All renderings by Williams New York
Not only is Brooklyn Point the tallest building in the borough, but it has the highest infinity pool in the western hemisphere. Superlatives aside, the 720-foot condo tower has also proved popular for its location across from Willoughby Square Park and its inclusion in the larger City Point development in Downtown Brooklyn. And in true Extell Development fashion, the amenity package is stacked, including a huge landscaped terrace complete with BBQs and a putting green, a triple-height lounge, and another indoor pool. Just in time for residents to enjoy all these perks, Brooklyn Point has announced that it’s commenced closings and begun the first move-ins.
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Photo credit: Russ Ross, courtesy The Corcoran Group
Downtown Brooklyn‘s Belltel Lofts are housed in a landmarked Art Deco tower at 365 Bridge Street that just happens to be the borough’s very first skyscraper. Built in 1929 as the headquarters for the New York Telephone Company, the 27-story building was designed by “architect of the century” Ralph Walker. In 2008, it was converted to condos by Beyer Blinder Belle and now has 217 apartments. This sunny unit, listed for $1,395,000, has three bedrooms, two bathrooms, and a private terrace that overlooks Downtown Brooklyn and sits against the building’s gorgeous brickwork.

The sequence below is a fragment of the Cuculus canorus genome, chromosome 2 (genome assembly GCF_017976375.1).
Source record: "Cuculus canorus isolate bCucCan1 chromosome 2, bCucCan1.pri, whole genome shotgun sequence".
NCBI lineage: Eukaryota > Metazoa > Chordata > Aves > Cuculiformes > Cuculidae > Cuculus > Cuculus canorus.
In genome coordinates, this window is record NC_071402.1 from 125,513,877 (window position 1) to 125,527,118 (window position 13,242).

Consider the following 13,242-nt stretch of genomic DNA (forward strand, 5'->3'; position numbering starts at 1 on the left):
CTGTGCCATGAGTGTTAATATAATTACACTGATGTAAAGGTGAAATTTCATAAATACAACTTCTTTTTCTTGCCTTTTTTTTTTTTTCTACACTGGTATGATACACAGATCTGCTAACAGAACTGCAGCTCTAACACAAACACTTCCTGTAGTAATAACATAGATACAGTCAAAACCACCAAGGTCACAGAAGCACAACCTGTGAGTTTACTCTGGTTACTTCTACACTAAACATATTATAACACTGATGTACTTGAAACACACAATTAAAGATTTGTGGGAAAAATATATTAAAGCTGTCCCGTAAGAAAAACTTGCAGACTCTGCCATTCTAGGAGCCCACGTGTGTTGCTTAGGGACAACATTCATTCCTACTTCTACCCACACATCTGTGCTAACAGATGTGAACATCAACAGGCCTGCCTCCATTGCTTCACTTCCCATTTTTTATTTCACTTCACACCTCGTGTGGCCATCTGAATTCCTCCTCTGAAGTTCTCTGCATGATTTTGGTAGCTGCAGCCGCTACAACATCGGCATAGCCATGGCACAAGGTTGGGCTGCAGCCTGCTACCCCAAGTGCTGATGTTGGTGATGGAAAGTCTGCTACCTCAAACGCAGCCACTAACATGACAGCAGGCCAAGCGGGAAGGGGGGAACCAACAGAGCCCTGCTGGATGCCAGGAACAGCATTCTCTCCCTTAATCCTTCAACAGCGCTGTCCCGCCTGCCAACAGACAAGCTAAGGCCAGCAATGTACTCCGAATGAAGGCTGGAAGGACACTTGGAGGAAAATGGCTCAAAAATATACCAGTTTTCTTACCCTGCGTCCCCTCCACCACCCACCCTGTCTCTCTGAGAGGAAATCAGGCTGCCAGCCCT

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Photo of 1 Flatbush Avenue courtesy of Alexander Severin
Applications are now being accepted for 20 mixed-income apartments at a new Brooklyn high rise. The 19-story tower located at 1 Flatbush Avenue sits between Downtown Brooklyn and Fort Greene, conveniently located near a dozen subway lines, major shopping thoroughfares, and entertainment venues like the Barclays Center and the Brooklyn Academy of Music. New Yorkers earning 40 and 130 percent of the area median income can apply for the units, ranging from a $690/month studio to a $3,063/month two-bedroom.